Traditional big men that can play well with their back to basket have become somewhat of a rare species in today’s NBA. These days it’s about the athletic type of bigs that can run up and down the court like a gazelle and jump out of the building.
But that’s not to say there aren’t any back-to-basket guys left. In fact there is a pretty good one available in the open market in the form of Greg Monroe.
The Detroit Pistons man is in the market for big, fat new contract. Unfortunately, he hasn’t been able to come to an agreement with the Pistons (who currently have first dibs thanks to his status as a restricted free agent), nor has he garnered serious attention from other teams, which is quite strange.
Monroe is a constant double-double threat having averaged 15.2 points and 9.3 rebounds per game last year. That’s in addition to dishing out 2.3 assists and shooting nearly 51 percent for his career. And in a market where big men who produce similar (or even inferior) numbers, get rewarded – case in point, Marcin Gortat who received a five-year, $60 million deal-- Monroe has been seeking a deal worth a bit more than that and it’s no surprise.
Simply put, the Georgetown product is a better player than Gortat – he certainly has a lot more to offer on the offensive end. However the Pistons have been reluctant to give him the big pay day he so desperately seeks.
Furthermore, the Pistons hold all the power because no other team has come close to even agreeing an offer sheet with the 24-year-old, which is peculiar considering how many teams could use his services.
The Utah Jazz would have been a good fit since Enes Kanter hasn’t been able to live up to the hype that made him the No. 3 overall pick in the 2011 Draft. He would be a good fit alongside Derrick Favors because the Jazz power forward isn’t much of a scorer, but he is a great defender. As such, he would be able to protect Monroe, who isn’t exactly a stud on that end of the floor.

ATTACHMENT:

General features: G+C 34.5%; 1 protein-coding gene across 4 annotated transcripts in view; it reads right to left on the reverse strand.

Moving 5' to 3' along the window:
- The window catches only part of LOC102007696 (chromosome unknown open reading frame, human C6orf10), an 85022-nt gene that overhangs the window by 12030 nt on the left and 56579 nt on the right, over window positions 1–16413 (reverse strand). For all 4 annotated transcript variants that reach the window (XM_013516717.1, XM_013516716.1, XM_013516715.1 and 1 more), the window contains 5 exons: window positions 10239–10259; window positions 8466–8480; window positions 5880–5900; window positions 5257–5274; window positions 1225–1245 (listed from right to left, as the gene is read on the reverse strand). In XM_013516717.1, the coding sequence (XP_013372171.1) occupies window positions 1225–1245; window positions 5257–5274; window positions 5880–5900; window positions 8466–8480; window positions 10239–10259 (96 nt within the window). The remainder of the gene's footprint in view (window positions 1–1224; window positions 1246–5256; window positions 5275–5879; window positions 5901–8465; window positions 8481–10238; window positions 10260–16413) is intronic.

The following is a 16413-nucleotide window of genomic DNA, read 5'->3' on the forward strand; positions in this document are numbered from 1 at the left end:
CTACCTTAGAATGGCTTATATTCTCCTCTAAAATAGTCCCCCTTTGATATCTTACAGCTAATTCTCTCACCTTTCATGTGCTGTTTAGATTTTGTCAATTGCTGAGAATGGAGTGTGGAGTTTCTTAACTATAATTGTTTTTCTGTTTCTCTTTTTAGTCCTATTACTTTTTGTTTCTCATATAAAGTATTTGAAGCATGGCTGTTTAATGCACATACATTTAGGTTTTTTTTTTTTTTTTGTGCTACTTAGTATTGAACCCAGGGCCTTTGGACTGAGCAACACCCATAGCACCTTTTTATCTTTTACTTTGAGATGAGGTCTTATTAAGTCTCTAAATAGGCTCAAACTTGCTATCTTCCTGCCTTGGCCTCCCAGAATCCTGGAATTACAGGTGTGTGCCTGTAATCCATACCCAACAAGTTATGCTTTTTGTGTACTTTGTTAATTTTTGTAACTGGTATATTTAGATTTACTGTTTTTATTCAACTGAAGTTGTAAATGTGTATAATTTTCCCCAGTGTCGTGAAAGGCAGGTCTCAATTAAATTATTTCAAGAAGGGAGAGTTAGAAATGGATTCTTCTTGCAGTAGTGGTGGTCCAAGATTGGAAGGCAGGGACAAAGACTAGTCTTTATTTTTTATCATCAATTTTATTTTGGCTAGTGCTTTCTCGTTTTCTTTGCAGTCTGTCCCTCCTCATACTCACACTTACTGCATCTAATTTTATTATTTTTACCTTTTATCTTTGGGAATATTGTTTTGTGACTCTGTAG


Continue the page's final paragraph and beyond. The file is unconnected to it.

The Milwaukee Bucks would have also been interesting. Monroe would be a great compliment to Larry Sanders who, just like Favors, can be a shot blocking monster on defense, but doesn’t pose much of a threat offensively.
After re-signing Carmelo Anthony, the New York Knicks also (allegedly) expressed interest in a sign-and-trade with a package that included Amar’e Stoudemire, Tim Hardaway Jr and Iman Shumpert or J.R. Smith. But the Pistons turned it down, because he held a lot more value than the offer they (allegedly) presented.
That brings me on to another point. Detroit clearly values Monroe quite a lot by the looks of and would like to resign him on a long-term deal. However they don’t like him enough to pay him top dollar for his services?
Then again, I suppose you can’t really blame them. After all, why bid against yourself, especially when you're operating from a position of power? Players try get the most amount of money possible while teams aim to get quality players as cheaply as possible. That's just the nature of the business.
According to some reports, the Pistons are also not willing to add a player option into any negotiations. So essentially, Greg Monroe is stuck and the only way he gets out is either by receiving a substantial offer from another team (which doesn't seem likely right now). Signing a long term deal he is obviously unhappy about with Detroit. Or signing the $5.5million qualifying offer which would mean he stays another season, but would be an unrestricted free agent in 2015.
Although, that is very risky because he could get injured or simply have a bad season, thus risk losing a lucrative long-term offer.
Then again, at this rate, that could be his best bet. Also, his main competition as the premier big available behind LaMarcus Aldridge, next year, will probably be Paul Millsap or even Marc Gasol. That’s great news for him.